September 22

Published in On this Day listing

  • 1920 Five RIC officers and a Black and Tan were killed in an IRA ambush at Rineen, Co. Clare. The towns of Ennistymon, Lahinch and Miltown Malbay were later attacked in reprisal and at least five civilians were killed.
  • 1970 Charles J. Haughey, Captain James Kelly, Albert Luykx and John Kelly were charged in the Central Criminal Court with conspiring to illegally import arms and ammunition. The jury was discharged on 29 September.
  • 1989 Ten military bandsmen were killed and a further 22 injured when an IRA bomb exploded in the barracks of the Royal Marines School of Music in Deal, Kent.
  • 1989 Nine British army bandsmen and one civilian were killed when an IRA bomb exploded at the Royal Marine Barracks in Deal, Kent.
  • 1918 Hanz Scholl, founding member of the White Rose resistance movement in Nazi Germany, who was executed in February 1943 along with his sister, Sophie, born in Forchtenberg.
  • 1846 The luxury liner SS Great Britain, en route on her fifth voyage from Liverpool to New York, ran aground on the sands of Dundrum Bay, Co. Down, when her captain mistook the new St John’s lighthouse for the Calf light on the Isle of Man. Designed by the great Isambard Kingdom Brunel and launched in 1843 to serve the burgeoning transatlantic passenger trade, she was the first liner to be made entirely of iron and powered by a propeller. Stuck in the sands, her 180 passengers, which included a girls’ choir en route to a concert tour in the USA, along with her 130-strong crew, were safely evacuated to shore with local help.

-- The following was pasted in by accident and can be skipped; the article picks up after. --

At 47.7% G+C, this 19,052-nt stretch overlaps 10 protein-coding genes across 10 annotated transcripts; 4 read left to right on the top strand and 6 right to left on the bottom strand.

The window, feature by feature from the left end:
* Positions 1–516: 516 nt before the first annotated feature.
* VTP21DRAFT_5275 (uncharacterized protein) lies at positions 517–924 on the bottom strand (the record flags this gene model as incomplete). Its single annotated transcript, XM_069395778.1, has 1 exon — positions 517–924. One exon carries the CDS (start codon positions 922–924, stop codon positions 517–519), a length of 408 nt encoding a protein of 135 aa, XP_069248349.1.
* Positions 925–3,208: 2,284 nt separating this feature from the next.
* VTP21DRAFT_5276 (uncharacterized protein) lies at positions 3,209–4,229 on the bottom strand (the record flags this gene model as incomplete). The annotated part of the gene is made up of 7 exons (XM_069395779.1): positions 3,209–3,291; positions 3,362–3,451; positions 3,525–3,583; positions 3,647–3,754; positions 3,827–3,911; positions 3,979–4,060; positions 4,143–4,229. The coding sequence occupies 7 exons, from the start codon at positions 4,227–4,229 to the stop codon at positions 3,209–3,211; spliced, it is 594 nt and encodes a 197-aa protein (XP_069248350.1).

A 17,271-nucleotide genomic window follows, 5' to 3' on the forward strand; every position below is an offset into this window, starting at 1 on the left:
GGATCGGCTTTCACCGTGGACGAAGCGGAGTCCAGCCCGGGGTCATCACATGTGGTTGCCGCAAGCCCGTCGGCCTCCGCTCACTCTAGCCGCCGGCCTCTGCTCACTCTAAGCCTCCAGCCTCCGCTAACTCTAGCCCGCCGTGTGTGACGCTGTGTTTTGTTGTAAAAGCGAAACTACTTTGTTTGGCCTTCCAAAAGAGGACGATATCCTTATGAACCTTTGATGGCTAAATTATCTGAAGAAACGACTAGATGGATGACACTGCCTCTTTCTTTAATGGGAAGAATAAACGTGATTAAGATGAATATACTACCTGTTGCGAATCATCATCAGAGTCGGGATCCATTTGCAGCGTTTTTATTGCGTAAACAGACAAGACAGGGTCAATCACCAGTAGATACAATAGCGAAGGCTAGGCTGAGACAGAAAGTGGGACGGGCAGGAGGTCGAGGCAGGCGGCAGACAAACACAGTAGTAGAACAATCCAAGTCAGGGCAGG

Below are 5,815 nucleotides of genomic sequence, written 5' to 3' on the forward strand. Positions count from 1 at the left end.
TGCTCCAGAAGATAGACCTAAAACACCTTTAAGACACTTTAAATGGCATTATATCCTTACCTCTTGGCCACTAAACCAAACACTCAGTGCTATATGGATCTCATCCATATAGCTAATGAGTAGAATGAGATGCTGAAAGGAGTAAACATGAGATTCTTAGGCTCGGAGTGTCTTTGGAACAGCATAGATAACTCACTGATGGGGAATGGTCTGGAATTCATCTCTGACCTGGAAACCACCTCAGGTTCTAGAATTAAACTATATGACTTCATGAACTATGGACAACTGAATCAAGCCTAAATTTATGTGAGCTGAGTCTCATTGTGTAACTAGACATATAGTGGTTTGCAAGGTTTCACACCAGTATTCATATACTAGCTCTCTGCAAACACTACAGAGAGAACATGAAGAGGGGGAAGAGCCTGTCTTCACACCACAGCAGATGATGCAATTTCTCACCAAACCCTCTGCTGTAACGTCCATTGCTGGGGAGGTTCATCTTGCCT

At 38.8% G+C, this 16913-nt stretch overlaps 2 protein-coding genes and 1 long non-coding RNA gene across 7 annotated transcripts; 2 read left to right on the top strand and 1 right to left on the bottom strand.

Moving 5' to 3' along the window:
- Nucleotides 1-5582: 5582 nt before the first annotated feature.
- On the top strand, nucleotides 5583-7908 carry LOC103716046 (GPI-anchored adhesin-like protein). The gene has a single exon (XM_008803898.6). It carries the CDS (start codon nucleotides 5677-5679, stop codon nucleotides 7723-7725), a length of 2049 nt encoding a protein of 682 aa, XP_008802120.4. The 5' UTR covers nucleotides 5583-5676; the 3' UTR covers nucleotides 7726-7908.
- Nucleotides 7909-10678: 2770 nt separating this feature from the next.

It would be eleven months before a successful salvage operation was mounted to rescue her. Under Brunel’s personal supervision she was stripped of what remained of her engines and everything else of any weight and her hulk towed back to Liverpool. And so began her best years. Sold in order to defray the cost of her salvage, she was refurbished with an extra deck and in 1852 made her first voyage to Melbourne with 630 emigrants after which, over almost a thirty-year period, she conveyed thousands from these islands to those shores.

    In recent years, a team from the University of Bristol and the SS Great Britain Trust has identified the exact spot on Tyrella beach where she floundered—close to Ballykinler, where Ireland’s first mass internment camp would be constructed some 75 years later. Today, an upmarket restaurant in nearby Newcastle bears her forty cigars-a-day designer’s name and the old anchor displayed at South Promenade in the town is believed to have come from her.

'


Copyright © 2022 History Publications Ltd, Unit 9, 78 Furze Road, Sandyford, Dublin 18, Ireland | Tel. +353-1-293 3568